Cargo containers gain steam as building blocks of new homes


Cargo containers, long a staple of international trade, are designed to be affordable, sturdy and water-tight. So it’s no surprise that for decades they’ve been used by the military, the needy — or just the hip — for other uses, including dwellings.

What’s new is that the enormous Corten steel boxes are now gaining mainstream popularity as building blocks for affordable homes in a variety of sizes and types.

“When we built out first container home about eight years ago in upstate New York, the locals all laughed and said, ‘What in the world is that?’,” say Tim Steele, founder of Steele House, a New York company that designs and builds container structures.

“Now we tend to get a building permit in about a week. As soon as a community gets one, then it’s easier to build the next one. In the past 10 years, they’ve become pretty mainstream as homes, actually,” he says.

The containers’ strength and durability explain their appeal, says Steele.

For a two-container house, his company tries to keep the cost in the $100,000 range. “That’s a 640-square-foot one bedroom — something that’s definitely in the tiny house category,” he says.

John Nafziger and Sarah Strauss, co-founders of the Brooklyn, New York-based architecture and design firm Bigprototype, which has worked with Steele on some container-home projects, say inquiries about designing homes using shipping containers are way up in the last couple years.

Why Shipping Containers?

Shipping containers typically cost only $1800 – $5000 (some as little as $800) depending on their size. They are readily available for purchase as containers that are shipped to their final destinations are usually too expensive to ship back. These containers are also eco-friendly, as they are re-purposed into homes instead of being melted down when they are scrapped or shipped back empty. Containers are also “virtually indestructible”. Typical homes in the US seem like they are made of paper, they can’t handle extreme climate conditions. Containers, on the other hand, are tough. They are build to handle heavy loads, harsh climate conditions, and being handled by cranes. Containers can also be easily stacked to form multi-story homes. These sturdy houses can be welded together and built in a very short time, and handle just about anything that is thrown at them. Just like with any other irregular structures, container homes do have some disadvantages, so be sure to do some research. Here are some modern container homes that you can drool over.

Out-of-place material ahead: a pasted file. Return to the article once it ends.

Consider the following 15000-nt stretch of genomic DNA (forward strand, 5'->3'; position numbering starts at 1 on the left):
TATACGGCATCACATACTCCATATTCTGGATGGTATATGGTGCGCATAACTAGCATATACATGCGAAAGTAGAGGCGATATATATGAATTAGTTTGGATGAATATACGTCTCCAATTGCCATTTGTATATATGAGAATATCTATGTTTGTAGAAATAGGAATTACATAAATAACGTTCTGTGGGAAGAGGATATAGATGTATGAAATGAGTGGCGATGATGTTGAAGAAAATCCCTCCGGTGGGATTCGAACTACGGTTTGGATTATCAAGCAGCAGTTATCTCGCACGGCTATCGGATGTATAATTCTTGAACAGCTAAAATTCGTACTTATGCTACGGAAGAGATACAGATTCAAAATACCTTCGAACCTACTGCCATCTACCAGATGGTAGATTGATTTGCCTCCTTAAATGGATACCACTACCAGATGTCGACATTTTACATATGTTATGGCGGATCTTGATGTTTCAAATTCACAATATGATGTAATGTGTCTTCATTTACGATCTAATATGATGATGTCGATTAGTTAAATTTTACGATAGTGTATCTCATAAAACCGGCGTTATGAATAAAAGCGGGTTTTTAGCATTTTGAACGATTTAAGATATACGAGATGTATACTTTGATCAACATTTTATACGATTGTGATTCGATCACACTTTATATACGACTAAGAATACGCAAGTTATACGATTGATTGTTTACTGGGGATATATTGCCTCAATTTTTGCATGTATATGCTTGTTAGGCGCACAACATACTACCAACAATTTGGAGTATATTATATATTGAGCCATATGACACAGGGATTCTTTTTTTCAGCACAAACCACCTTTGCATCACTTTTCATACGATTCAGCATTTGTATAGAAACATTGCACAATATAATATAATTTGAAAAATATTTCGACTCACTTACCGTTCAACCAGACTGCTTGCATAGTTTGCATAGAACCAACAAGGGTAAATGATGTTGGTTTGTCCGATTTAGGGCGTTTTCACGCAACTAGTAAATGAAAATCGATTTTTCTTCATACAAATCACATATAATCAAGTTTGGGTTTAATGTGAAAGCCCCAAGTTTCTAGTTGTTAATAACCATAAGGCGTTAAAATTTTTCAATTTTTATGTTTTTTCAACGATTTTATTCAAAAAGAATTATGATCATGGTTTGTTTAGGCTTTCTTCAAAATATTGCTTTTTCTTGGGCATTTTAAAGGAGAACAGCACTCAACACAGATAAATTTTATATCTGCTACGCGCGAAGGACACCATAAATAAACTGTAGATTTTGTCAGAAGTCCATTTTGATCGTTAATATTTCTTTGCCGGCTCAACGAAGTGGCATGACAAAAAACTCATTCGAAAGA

“Before, containers were mainly for low-income or disaster-relief housing. Now it’s got a lot more stylistic cachet,” Nafziger says.

He calls the homes “great eye candy on the block. It’s recycled material, and for people interested in being environmentally conscious, it’s a very attractive idea.”

The containers come in standard 20- or 40-foot sizes. They can sell for as little as a few hundred dollars each, so it’s not surprising that they have caught the eye of architects and others.

But Strauss points out that many people underestimate the cost of retrofitting a shipping container for use as a home.

“Once you do all the work involved in designing and building a container home that meets building code requirements, the cost is actually about the same as for building a comparable traditional home,” she says, estimating the final cost to be around $150 per square foot.

“It is a metal box. So it presents some serious design challenges in terms of keeping warm in winter and cool in our climate, plus it’s humid in this part of the country, so the walls tend to have condensation,” she says. “And as you put in the necessary insulation and do everything else that has to be done, that adds to the cost.”

Other challenges include the fact that, as with a cardboard box, punching out sections of the container weakens its structure, so windows and doors must be carefully planned and adequately reinforced.